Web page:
Every week, we look at the ABCs of cash flow management.

Read: The ABCs of cash flow planning

G is for Gusto

Gusto, according to dictionaries, can also be referred to as enthusiasm, delight and satisfaction.

Now, wouldn’t it be great if your clients used these types of words to describe your working style and personality? If you help people build their financial plans with enthusiasm, or gusto, they’ll likely be impressed and want to refer you.


When helping a client with cash flow planning, specifically, it helps to explain that he also needs to approach cash flow changes with a positive attitude. That’s because curbing spending isn’t about sacrifice and delayed gratification. Instead, it’s about him living an enjoyable life today, while not giving up the pleasure of his secure, financial future in the process.

Read: Canadians are addicted to spending

So, are you and your clients living with gusto? Your goal should be to help people be as excited about their daily lives and careers as they are about vacations and retirements.

Read: More spending power for Canada’s youth: BMO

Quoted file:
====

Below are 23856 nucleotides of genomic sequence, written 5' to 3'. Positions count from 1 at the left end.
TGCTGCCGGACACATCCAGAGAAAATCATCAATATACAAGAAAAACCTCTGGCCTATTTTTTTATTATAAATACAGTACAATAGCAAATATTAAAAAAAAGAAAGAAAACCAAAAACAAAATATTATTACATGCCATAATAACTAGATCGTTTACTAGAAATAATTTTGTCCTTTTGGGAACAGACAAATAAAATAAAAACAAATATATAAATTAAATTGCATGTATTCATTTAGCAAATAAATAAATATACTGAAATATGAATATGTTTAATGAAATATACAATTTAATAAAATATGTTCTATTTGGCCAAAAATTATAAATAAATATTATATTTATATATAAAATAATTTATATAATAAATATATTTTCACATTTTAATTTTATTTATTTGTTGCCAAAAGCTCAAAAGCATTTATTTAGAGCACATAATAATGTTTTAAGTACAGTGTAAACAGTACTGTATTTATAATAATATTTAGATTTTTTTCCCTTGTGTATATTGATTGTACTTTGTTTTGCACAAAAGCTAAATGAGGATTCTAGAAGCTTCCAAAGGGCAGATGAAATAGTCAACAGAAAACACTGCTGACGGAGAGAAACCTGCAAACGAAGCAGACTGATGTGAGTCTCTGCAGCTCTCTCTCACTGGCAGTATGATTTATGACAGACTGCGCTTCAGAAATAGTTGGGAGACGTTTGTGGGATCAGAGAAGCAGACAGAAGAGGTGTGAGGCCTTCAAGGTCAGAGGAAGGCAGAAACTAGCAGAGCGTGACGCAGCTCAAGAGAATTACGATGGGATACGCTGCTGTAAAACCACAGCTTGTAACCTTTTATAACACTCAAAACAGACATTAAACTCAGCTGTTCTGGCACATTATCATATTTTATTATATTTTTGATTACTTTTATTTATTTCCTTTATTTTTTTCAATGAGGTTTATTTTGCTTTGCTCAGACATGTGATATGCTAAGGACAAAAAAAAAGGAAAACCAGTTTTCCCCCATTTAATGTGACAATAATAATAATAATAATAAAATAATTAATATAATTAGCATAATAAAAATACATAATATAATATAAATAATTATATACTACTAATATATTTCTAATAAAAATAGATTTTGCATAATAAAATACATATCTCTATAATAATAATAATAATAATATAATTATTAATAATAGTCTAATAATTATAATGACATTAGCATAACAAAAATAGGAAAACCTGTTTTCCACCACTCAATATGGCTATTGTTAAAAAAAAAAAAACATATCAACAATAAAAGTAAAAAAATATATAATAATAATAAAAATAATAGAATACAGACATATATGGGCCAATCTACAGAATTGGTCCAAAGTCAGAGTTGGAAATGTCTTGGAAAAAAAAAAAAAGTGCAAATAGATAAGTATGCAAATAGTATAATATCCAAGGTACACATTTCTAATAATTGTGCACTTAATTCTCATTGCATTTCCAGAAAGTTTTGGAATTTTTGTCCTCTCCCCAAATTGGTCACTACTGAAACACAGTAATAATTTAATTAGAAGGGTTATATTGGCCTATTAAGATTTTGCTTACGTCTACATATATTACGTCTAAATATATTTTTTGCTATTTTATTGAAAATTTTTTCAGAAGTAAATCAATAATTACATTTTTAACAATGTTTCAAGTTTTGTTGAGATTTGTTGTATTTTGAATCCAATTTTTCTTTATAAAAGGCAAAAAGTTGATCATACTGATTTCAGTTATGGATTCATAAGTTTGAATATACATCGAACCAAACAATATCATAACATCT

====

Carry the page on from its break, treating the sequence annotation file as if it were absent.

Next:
To do this, get clients to focus on what they love and on their cash flow needs. This will help them plan lives they don’t need to take vacations from.

Through effective planning, you can grant people’s wishes by helping them reach their goals. In that way, the side effects of cash flow planning go far beyond simply helping clients spend more responsibly and service their debts. Through tailored, long-term solutions, you can help them gain control and live with gusto.

Read: The ABCs of cash flow planning: F is for frequency

Also, come back next week for letter H.

Stephanie Holmes-Winton is a Halifax based financial services educator/speaker who helps advisors find the money to help their clients fund their financial plans. She is the author of Defusing The Debt Bomb & $pent. Stephanie is also the founder and board chair of the Certified Cash Flow Specialist™ designation program. You can reach Stephanie at sholmes@themoneyfinder.ca or themoneyfinder.ca
Originally published on Advisor.ca

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